Oil & gas: $458,466 + Coal: $127,356 = $585,822

Mitch McConnell, Kentucky

Oil & gas: $1,180,384 + Coal: $361,700 = $1,542,084

John Cornyn, Texas

Oil & gas: $1,101,456 + Coal: $33,050 = $1,134,506

Roy Blunt, Missouri

Oil & gas: $353,864 + Coal: $96,000 = $449,864

Roger Wicker, Mississippi

Oil & gas: $198,816 + Coal: $25,376 = $224,192

Michael Enzi, Wyoming

Oil & gas: $211,083 + Coal: $63,300 = $274,383

Mike Crapo, Idaho

Oil & gas: $110,250 + Coal: $26,756 = $137,006

Jim Risch, Idaho

Oil & gas: $123,850 + Coal: $25,680 = $149,530

Thad Cochran, Mississippi

Oil & gas: $276,905 + Coal: $15,000 = $291,905

Mike Rounds, South Dakota

Oil & gas: $201,900 + Coal: none = $201,900

Rand Paul, Kentucky

Oil & gas: $170,215 + Coal: $82,571 = $252,786

John Boozman, Arkansas

Oil & gas: $147,930 + Coal: $2,000 = $149,930

Richard Shelby, Alabama

Oil & gas: $60,150 + $2,500 = $62,650

Luther Strange, Alabama (Appointed in 2017, running in 2017 special election)

Total: NA

Orrin Hatch, Utah

Oil & gas: $446,250 + Coal: $25,000 = $471,250

Mike Lee, Utah

Oil & gas: $231,520 + Coal: $21,895 = $253,415

Ted Cruz, Texas

Oil & gas: $2,465,910 + Coal: $103,900 = $2,569,810

David Perdue, Georgia

Oil & gas: $184,250 + Coal: $0 = $184,250

Thom Tillis, North Carolina

Oil & gas: $263,400 + Coal: $0 = $263,400

Tim Scott, South Carolina

Oil & gas: $490,076 + Coal: $58,200 = $548,276

Pat Roberts, Kansas

Oil & gas: $388,950 + Coal: $28,825 = $417,775

Show Comments ()

EcoWatch Daily Newsletter

Sponsored
Popular
The battlefield of Verdun is part of France's Zone Rouge, cordoned off since the end of WWI. Oeuvre personnelle / Wikimedia Commons

This World War I Battlefield Is a Haunting Reminder of the Environmental Costs of War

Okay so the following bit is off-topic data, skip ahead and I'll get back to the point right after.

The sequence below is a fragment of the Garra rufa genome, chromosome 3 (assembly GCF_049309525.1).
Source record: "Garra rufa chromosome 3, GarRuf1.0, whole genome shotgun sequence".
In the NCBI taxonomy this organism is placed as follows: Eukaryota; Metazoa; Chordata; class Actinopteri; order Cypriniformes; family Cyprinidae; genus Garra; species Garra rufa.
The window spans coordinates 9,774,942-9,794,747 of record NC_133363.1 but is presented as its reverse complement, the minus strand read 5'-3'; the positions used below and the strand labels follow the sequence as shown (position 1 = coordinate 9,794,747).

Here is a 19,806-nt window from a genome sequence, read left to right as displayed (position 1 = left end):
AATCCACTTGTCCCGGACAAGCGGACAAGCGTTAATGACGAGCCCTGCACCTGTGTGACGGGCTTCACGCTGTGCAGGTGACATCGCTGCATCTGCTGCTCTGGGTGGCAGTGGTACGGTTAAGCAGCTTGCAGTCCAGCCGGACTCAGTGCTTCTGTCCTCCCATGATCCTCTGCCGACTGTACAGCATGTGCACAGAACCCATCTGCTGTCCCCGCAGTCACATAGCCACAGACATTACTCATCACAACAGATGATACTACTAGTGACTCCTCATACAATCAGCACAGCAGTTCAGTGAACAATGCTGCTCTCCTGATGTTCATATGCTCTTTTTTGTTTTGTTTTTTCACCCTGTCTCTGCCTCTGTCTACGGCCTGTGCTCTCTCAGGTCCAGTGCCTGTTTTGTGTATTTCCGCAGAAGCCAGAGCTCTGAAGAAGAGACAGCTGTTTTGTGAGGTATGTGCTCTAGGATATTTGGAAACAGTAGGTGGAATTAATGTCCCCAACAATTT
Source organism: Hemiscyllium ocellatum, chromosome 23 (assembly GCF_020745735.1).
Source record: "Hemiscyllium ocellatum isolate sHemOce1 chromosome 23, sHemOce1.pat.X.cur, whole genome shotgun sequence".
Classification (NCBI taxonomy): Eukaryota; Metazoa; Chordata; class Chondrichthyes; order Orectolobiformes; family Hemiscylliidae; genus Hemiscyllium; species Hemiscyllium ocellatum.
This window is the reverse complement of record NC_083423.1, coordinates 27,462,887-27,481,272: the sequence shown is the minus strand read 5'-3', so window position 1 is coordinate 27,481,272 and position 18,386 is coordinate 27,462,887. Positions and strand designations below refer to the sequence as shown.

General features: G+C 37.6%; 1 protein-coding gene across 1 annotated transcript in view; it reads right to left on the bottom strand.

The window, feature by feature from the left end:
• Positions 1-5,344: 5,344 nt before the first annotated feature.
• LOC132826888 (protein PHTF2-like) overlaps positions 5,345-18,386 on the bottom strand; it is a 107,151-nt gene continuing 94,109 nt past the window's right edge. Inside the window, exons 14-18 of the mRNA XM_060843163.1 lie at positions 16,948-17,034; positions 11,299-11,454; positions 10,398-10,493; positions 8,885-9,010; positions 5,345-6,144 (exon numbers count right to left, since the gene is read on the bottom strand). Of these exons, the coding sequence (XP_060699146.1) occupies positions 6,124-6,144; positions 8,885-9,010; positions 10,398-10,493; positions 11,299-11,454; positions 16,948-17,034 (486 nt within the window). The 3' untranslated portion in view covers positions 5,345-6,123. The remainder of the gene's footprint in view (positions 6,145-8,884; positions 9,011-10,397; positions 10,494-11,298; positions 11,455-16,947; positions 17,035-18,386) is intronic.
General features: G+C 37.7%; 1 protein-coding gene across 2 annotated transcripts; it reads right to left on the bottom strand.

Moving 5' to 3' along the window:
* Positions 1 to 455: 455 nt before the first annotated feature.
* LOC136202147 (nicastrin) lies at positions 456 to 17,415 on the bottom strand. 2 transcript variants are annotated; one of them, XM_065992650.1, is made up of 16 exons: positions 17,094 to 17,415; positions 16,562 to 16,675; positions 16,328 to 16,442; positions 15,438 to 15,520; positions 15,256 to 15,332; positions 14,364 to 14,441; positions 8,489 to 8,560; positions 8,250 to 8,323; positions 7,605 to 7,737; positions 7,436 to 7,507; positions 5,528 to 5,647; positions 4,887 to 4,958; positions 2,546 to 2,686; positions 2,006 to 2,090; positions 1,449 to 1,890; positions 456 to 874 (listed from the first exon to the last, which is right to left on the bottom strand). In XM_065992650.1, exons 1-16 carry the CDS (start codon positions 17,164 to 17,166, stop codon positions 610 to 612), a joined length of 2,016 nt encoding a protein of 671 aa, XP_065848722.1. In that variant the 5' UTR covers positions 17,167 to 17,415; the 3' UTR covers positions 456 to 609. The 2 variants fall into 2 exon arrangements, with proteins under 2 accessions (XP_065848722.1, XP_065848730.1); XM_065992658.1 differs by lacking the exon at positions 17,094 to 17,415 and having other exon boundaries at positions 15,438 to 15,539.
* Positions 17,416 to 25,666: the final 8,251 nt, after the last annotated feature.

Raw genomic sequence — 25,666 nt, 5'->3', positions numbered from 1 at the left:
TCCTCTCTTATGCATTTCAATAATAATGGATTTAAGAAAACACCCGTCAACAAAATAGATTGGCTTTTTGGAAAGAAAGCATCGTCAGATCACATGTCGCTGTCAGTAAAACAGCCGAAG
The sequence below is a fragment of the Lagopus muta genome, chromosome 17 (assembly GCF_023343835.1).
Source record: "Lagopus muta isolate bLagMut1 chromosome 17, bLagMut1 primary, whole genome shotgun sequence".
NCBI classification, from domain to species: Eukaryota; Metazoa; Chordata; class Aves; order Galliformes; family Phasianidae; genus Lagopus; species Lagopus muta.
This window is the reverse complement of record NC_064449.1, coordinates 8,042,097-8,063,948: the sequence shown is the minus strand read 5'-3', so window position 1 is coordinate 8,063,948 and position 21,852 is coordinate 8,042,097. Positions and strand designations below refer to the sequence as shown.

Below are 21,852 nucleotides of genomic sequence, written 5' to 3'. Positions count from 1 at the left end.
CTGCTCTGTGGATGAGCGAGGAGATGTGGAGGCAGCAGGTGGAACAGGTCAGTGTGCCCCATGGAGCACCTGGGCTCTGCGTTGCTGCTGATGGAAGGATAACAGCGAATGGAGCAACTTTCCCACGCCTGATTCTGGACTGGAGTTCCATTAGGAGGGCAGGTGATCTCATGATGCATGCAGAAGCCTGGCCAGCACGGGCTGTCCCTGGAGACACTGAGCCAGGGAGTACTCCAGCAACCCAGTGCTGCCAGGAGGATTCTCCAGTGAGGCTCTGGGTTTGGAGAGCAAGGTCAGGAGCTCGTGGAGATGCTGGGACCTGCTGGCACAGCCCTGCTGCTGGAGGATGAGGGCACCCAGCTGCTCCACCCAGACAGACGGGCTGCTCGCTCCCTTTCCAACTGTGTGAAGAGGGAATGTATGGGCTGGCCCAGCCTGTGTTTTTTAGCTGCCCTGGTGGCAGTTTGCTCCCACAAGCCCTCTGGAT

World War I ended 100 years ago on Sunday, but 42,000 acres in northeast France serve as a living memorial to the human and environmental costs of war.

The battle of Verdun was the longest continuous conflict in the Great War, and it so devastated the land it took place on that, after the war, the government cordoned it off-limits to human habitation. What was once farmland became the Zone Rouge, or Red Zone, as National Geographic reported.

Keep reading... Show less
Popular
Westend61 / Getty Images

EcoWatch Gratitude Photo Contest: Submit Now!

EcoWatch is pleased to announce its first photo contest! Show us what in nature you are most thankful for this Thanksgiving. Whether you have a love for oceans, animals, or parks, we want to see your best photos that capture what you love about this planet.

Keep reading... Show less
Animals
Waves from the Atlantic Ocean crash against a scenic beach on Cape Cod, Massachusetts. This sandy peninsula is a popular summer vacation destination and is also known for its many Great White sharks. Velvetfish / iStock / Getty Images

Cape Cod’s Gray Seal and White Shark Problem Is Anything but Black-and-White

By Jason Bittel